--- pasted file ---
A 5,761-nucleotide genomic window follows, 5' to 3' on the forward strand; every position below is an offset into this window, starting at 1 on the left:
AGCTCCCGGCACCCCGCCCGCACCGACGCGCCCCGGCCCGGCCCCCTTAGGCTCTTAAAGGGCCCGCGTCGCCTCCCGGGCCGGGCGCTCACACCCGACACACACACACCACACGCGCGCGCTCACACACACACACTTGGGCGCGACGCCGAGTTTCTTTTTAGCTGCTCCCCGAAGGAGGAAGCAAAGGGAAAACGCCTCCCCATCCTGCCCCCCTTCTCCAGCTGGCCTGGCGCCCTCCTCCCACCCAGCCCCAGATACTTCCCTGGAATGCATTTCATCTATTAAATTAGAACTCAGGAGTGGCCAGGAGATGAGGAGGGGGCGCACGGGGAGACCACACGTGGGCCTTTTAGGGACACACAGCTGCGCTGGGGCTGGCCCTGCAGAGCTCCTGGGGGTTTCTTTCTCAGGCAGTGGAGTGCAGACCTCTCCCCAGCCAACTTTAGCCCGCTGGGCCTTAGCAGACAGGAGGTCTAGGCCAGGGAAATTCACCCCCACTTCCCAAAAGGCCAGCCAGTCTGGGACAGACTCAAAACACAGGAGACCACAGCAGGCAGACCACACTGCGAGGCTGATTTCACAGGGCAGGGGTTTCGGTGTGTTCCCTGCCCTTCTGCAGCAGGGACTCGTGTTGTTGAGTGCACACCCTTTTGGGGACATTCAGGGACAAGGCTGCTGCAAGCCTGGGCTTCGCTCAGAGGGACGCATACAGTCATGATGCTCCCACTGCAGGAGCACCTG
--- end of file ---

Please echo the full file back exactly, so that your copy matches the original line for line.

A 5,761-nucleotide genomic window follows, 5' to 3' on the forward strand; every position below is an offset into this window, starting at 1 on the left:
AGCTCCCGGCACCCCGCCCGCACCGACGCGCCCCGGCCCGGCCCCCTTAGGCTCTTAAAGGGCCCGCGTCGCCTCCCGGGCCGGGCGCTCACACCCGACACACACACACCACACGCGCGCGCTCACACACACACACTTGGGCGCGACGCCGAGTTTCTTTTTAGCTGCTCCCCGAAGGAGGAAGCAAAGGGAAAACGCCTCCCCATCCTGCCCCCCTTCTCCAGCTGGCCTGGCGCCCTCCTCCCACCCAGCCCCAGATACTTCCCTGGAATGCATTTCATCTATTAAATTAGAACTCAGGAGTGGCCAGGAGATGAGGAGGGGGCGCACGGGGAGACCACACGTGGGCCTTTTAGGGACACACAGCTGCGCTGGGGCTGGCCCTGCAGAGCTCCTGGGGGTTTCTTTCTCAGGCAGTGGAGTGCAGACCTCTCCCCAGCCAACTTTAGCCCGCTGGGCCTTAGCAGACAGGAGGTCTAGGCCAGGGAAATTCACCCCCACTTCCCAAAAGGCCAGCCAGTCTGGGACAGACTCAAAACACAGGAGACCACAGCAGGCAGACCACACTGCGAGGCTGATTTCACAGGGCAGGGGTTTCGGTGTGTTCCCTGCCCTTCTGCAGCAGGGACTCGTGTTGTTGAGTGCACACCCTTTTGGGGACATTCAGGGACAAGGCTGCTGCAAGCCTGGGCTTCGCTCAGAGGGACGCATACAGTCATGATGCTCCCACTGCAGGAGCACCTG